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7. Lantana

Expert gardener Gabriel Keith has a fondness for using lantana in fall containers. “Lantanas are a personal favorite of mine because they attract butterflies with their vibrant, multi-colored blooms,” he says. Not only do they add stunning pops of color, but they’re also drought-tolerant once established in their pot. Also, note that lantanas will get bushy, so give them ample space in the container to spread out and thrive.

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8. Coral Bells

Also referred to as heuchera, coral bells are known for their stunning foliage and delicate, bell-shaped blooms. Ingham notes that this fall potted plant can range from shades of green to striking purples, silvers, and reds.

The leaves of coral bells are highly textured and deeply lobed, which adds visual interest when coupled with marigolds and alyssum in pots. Although these plants can tolerate morning sun, they thrive best in shaded areas and enjoy staying fully hydrated.

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9. Pennisetum

Pennisetum, or fountain grass, is technically classified as an ornamental grass and not a flower, but Dilmore notes that it provides graceful movement and texture to container gardens. Instead of flower heads, many grasses offer attractive seed heads that add dimension when mixed in with other fall-potted plants.

The word “grass” might bring about visions of greenery, but ornamental varieties range in color from beige and red to deep purple — all lovely autumnal tones that will enhance the look of your garden.

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10. Lavender

The long stalks of lavender blooming with tiny, purple flowers are a favorite of many. Aside from its pretty color and soothing fragrance, Gene Caballero of Your Green Pal says lavender also provides a natural deterrent for pests.

To care for potted lavender, Caballero suggests planting in a pot with sufficient drainage, placing it in full sunlight, and letting the soil dry out between waterings. To keep your plant until next year, move the pot indoors and put it outside again in the spring.

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11. Russian Sage

When you need height and texture, Russian sage is an ideal plant to do the job. With almost a bush-like appearance, it can overwinter outdoors, and it’s the perfect complement to shorter flowers.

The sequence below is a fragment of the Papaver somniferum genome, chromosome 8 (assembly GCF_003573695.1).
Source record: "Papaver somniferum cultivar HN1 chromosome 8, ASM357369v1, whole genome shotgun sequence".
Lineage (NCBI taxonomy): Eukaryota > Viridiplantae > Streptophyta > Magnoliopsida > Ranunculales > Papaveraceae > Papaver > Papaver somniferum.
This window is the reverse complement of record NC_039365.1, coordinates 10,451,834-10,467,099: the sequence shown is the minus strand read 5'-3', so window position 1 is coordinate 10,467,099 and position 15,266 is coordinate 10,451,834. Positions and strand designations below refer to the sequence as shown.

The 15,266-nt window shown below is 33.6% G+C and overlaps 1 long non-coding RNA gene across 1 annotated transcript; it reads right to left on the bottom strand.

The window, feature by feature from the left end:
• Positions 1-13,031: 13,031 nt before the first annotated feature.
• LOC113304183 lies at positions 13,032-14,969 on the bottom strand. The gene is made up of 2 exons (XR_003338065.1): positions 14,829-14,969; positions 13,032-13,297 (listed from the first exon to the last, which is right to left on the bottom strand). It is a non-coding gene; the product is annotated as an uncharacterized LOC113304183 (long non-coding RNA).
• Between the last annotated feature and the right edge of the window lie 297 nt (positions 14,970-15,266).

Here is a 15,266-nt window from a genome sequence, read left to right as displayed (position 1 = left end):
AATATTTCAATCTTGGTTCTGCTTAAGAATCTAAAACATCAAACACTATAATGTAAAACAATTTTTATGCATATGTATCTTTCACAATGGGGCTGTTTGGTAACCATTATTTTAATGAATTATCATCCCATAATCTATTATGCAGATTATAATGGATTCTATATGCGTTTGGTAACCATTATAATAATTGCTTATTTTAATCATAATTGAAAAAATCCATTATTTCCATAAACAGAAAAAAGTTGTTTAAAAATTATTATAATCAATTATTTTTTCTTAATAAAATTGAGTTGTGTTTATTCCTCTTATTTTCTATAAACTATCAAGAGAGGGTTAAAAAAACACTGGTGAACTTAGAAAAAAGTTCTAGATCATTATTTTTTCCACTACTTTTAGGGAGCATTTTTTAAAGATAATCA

“I like to plant Russian sage in larger planters and will add other short varieties of annual flowers, such as petunias or marigolds, to add more color and extend the blooming season of my planter,” says Ohler. Russian sage looks a lot like lavender, although the flowers are closer to blue than purple.

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12. Miniature Roses

Many seasoned gardenes plant Knock Out Roses in their in-ground garden beds because they’re easy to care for. The same is true for the miniature version, which is perfect for pots. “The bold red flowers will continue to bloom all fall, so it’s a great little plant to keep on display until you are ready to swap your gourds for garlands in November,” says Heidi Mortensen of Star Roses and Plants. Another plus is that with the right steps, you can protect the roses over the winter months so they’ll re-emerge next spring.

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13. Ornamental Kale

Ornamental kale can produce flowers, but it’s rare. Still, many gardeners think of it as having the impact of a flower due to the multiple rows of ornate leaves, giving it an appearance similar to a large rose head. Ornamental kale is tolerant of frost and cold, fuss-free, and comes in a range of rich colors. Bhatta particularly enjoys them because colorful foliage perfectly adds visual interest to your fall flower pots — even after the petals of your blooming plants have faded. 

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14. Asters

Asters bear charming, daisy-like flowers in various vibrant colors, such as pink, purple, and white. Depending on the variety, Ingham says they can also vary in size, ranging from small and delicate to more substantial. Asters enjoy full sun and are pollinator-friendly, attracting bees and butterflies when food is scarce. This plant also thrives with deadheading, so try to remove spent blooms to keep this potted plant looking fresh and to encourage it to continue to produce blooms all season long.